Bible Verse of the Day

Friday, May 04, 2012

40 WINKS - The Story of The Honest Magician


- a story by RICARDO TORRES

A few days ago, a painting titled "The Scream" was sold at an auction for one hundred and twenty million dollars: the highest price ever paid for a composition on canvas, even though some of Picasso's works have come close in recent years.

There used to be a lot of discussion about the actual artistic value of the cubist and abstractionist movements: not anymore. Nobody really cares except, ironically, those who are willing to pay millions of dollars for a Pollock.

The following is a true story, more or less. It is also an involuntary compilation on my part: the lead character has more than just one prototype. I can't remember which one of them gave the interview, which (the interview) is the most important part of the story (at least to those who have ears (in the biblical sense) and have a soft spot for the dramatic).

Art forgery is nothing new. Those who want to know a thing or two about the nature of the business can watch the mildly entertaining film called "Incognito." It beats any other movie depicting a painter at work in that some benevolent soul took the trouble to teach the actor the basics; i.e. how to hold the brush and how to lay paint on canvas. Normally, actors squeeze the brush "artistically" between their thumb and index fingers, close to the bristles, dip it in paint once, and "tickle" the canvas, choosing a random spot on it and pretending to cover it with tiny strokes, one over another, forever, which is very annoying to watch. F-ng amateur hour. With some exceptions, you don't touch the same spot with your brush again until the paint is dry, unless you want your work to look as if it were created by an over-zealous five-year-old.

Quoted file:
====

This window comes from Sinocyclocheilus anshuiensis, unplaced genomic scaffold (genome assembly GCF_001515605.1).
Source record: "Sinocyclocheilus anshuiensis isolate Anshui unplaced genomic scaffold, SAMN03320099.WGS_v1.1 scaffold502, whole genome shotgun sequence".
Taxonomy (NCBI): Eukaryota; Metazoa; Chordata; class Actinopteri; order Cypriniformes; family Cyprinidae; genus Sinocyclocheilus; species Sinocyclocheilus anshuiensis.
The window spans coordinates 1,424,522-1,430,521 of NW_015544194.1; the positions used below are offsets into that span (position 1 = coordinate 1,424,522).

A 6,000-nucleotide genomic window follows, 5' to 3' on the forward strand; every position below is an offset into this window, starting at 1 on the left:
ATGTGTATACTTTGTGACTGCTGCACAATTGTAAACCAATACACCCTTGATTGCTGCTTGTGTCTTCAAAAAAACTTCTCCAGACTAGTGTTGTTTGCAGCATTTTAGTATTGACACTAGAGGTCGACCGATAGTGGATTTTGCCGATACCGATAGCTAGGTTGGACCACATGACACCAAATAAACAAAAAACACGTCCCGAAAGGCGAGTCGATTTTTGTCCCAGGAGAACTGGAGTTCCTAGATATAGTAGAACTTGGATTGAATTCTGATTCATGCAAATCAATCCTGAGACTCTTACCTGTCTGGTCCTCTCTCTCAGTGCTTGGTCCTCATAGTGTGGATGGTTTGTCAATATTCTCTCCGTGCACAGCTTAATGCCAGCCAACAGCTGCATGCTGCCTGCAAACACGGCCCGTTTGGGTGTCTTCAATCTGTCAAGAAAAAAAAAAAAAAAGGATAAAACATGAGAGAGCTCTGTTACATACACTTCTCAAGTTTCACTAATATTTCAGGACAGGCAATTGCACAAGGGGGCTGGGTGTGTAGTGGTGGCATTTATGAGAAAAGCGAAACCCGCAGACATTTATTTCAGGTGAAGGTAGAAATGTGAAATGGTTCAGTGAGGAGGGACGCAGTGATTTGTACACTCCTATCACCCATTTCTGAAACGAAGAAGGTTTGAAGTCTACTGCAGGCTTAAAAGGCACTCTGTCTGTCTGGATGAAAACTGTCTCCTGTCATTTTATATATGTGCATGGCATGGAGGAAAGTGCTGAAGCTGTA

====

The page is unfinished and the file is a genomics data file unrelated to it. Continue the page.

Anyway, there was this dude who lived in the Twentieth Century, and for all I know he may still be alive. He was Swiss. Or maybe he just owned real estate in Switzerland and spent his summers somewhere near Geneva; I can't remember; it doesn't matter. Let's just assume he was Swiss.

Unlike most of the Swiss folks, he was born wealthy. Early on he discovered he had a talent for drawing and painting. He took lessons and studied on his own, doing what any honest artist should do when he's just starting out: copying the originals of some old masters. It's the easiest thing in the world to arrange; most museums, in fact, are pretty hospitable like that: just make sure you notify the right people in the administration, explaining that you want to learn from the best; bring your easel; bring something to cover the floor under the easel; bring your canvas, paints, and brushes, and knock yourself out. Someone will even bring you coffee. You'll get more attention from tourists than the actual paintings in all the rooms combined. A man performing a meaningful task in public is a magnet for loafers. They love to ask cretinous questions and take pictures with their cheap cameras. But I digress.